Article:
the epithelioid cell which bears the full designatlon of
the interstitial cell o f Leydig.
115
116
W. D. BELT AND L. F. CAVAZOS
$5 cm of water. The primary fixative used
was 6% glutaraldehyde in 0.1 M phosphate
buffer. Following infusion for about 20
minutes, blocks were cut of tissue which
appeared grossly to be fixed. Fixation was
continued in the same fixative for one
hour and followed by a series of short
rinses in buffered sucrose. Post-fixation
was carried out with unbuffered 2% osmium tetroxide for one hour. Blocks were
then treated for one hour with 5% aqueous
uranyl nitrate, transferred to 50% alcohol,
rapidly dehydrated and embedded in epoxy
resin (Luft, '61). Sections were obtained
with a Porter-Blum MT-2 microtome and
LKB Ultratome with diamond knives, and
stained with uranyl acetate (Watson, '58)
followed by lead citrate (Venable and Coggeshall, '65). Examination and photography
of the tissue was accomplished with Philips EM-200 and RCA EMU 3H electron
microscopes.
RESULTS
Interstitial cells are rather more abundant in the testis of the squirrel monkey
than in the testis of laboratory rodents.
In the squirrel monkey, interstitial cells
form a layer several cells thick just beneath the tunica albuginea (fig. 1). Sometimes cell nests are located within the
tunica albuginea and surrounded by it,
quite probably in continuity with the subtunical mass in the other dimension.
The interstitial cells of all the specimens
examined were generally similar in their
fine structure, except for the numbers of
lipid droplets and residual bodies or pigment (figs. 1, 2). The testes of all animals
showed inactive or greatly reduced spermatogenesis; one showed no maturing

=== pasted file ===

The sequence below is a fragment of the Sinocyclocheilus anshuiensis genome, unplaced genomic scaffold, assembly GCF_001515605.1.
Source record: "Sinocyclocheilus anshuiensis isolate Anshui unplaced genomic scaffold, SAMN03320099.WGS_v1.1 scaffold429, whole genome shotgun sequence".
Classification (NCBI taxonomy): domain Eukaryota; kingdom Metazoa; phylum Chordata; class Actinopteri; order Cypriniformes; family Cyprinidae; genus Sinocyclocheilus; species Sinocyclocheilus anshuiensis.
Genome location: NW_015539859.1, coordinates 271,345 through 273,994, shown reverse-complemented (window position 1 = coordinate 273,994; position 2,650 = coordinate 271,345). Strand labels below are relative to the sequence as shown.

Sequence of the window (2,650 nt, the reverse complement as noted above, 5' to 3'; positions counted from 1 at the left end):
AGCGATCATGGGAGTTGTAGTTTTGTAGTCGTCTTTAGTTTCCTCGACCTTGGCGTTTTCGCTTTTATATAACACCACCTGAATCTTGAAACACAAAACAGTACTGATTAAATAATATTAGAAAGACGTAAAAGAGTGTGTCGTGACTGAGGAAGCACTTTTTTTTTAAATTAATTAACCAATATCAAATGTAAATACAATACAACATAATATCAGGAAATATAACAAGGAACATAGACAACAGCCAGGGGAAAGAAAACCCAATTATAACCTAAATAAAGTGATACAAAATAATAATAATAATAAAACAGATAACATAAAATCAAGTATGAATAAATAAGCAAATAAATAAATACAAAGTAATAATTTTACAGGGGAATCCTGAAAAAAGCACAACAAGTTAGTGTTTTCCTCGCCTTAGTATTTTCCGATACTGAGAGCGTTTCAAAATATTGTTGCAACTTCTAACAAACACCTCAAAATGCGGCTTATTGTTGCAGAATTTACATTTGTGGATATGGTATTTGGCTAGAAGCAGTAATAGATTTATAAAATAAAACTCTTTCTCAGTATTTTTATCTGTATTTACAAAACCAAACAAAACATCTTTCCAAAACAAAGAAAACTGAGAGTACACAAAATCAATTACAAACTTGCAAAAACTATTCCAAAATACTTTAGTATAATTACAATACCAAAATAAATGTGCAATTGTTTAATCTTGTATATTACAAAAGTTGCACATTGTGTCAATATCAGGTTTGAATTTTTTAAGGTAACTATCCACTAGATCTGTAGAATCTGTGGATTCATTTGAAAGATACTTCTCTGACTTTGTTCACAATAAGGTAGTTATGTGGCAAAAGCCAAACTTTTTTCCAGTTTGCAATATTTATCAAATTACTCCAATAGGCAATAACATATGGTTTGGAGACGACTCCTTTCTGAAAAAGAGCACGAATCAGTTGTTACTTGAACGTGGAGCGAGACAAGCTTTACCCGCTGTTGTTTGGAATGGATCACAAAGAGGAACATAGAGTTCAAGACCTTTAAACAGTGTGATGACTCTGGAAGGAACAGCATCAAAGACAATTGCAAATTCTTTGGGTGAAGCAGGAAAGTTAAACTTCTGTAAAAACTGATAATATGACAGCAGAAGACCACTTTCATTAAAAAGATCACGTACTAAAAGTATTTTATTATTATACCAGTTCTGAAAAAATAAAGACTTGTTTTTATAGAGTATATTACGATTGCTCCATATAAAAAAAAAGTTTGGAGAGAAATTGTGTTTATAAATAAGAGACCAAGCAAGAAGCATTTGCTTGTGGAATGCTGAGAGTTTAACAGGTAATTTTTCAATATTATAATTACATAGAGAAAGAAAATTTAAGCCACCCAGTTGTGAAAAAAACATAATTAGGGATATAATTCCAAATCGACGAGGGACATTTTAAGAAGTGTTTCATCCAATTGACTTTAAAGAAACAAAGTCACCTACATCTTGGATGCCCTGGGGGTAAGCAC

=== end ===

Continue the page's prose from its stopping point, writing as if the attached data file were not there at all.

sperm in the seminiferous tubules, indicating that the animal was in the fully
quiescent period of the male reproductive
cycle.
In those sites where interstitial cells are
most tightly packed together (fig. 2), the
gap space between adjacent cells is reduced to an irregular space of 200-300 A
with occasional dilations. Poorly developed
desmosomes are sometimes present. More
frequently, the cells are separated by quantities of flocculent and fibrillar matrix (fig.
3); only some of the fibrils are identifiable
as collagen. In such areas an incomplete
basal lamina is often found and microvilli
and surface folds are frequent and extensive (fig. 3 ) . Coated vesicles (about 1200
A ) are frequently observed in continuity
with the plasmalemma or just beneath it.
The nucleus of the interstitial cell tends
to be oval, but may be irregularly contoured, especially when impressed by adjacent lipid droplets (fig. 1). Heavily
clumped heterochrornatin is present adjacent to the inner membrane of the nuclear
envelope and centrally in the nucleus. Nucleoli are well developed. Nuclear pores
are frequent.
Within the cytoplasm, mitochondria are
present in abundance as rod-like profiles
(figs. 2, 3 , 4). The mitochondria1 matrix
is quite dense; both plate-like and tubular
cristae are present in a most random arrangement and orientation. The Golgi apparatus consists of groups of stacks of relatively short saccules which are flattened
or somewhat dilated, associated with numerous small vesicles (figs. 2, 6). Frequently the small vesicles possess a content
of moderate density. Occasional vesicles
are of the coated variety, about 600-750 A
in diameter. A few stacks of granular endoplasmic reticulum are evident in most cells
(fig. 3 ) . They tend to be preferentially
oriented in a juxtanuclear and/or subplasmalemmal location. Free ribosomes
may be found throughout the cytoplasm,
except in the area of the Golgi apparatus.
The most abundant organoid is, however,
the agranular endoplasmic reticulum. It
fills most of the space between the other
formed elements of the cytoplasm (figs. 2,
3, 4). It consists of membranous tubules
in anastomotic assemblage. Since it is so
abundant and pervasive, it cannot always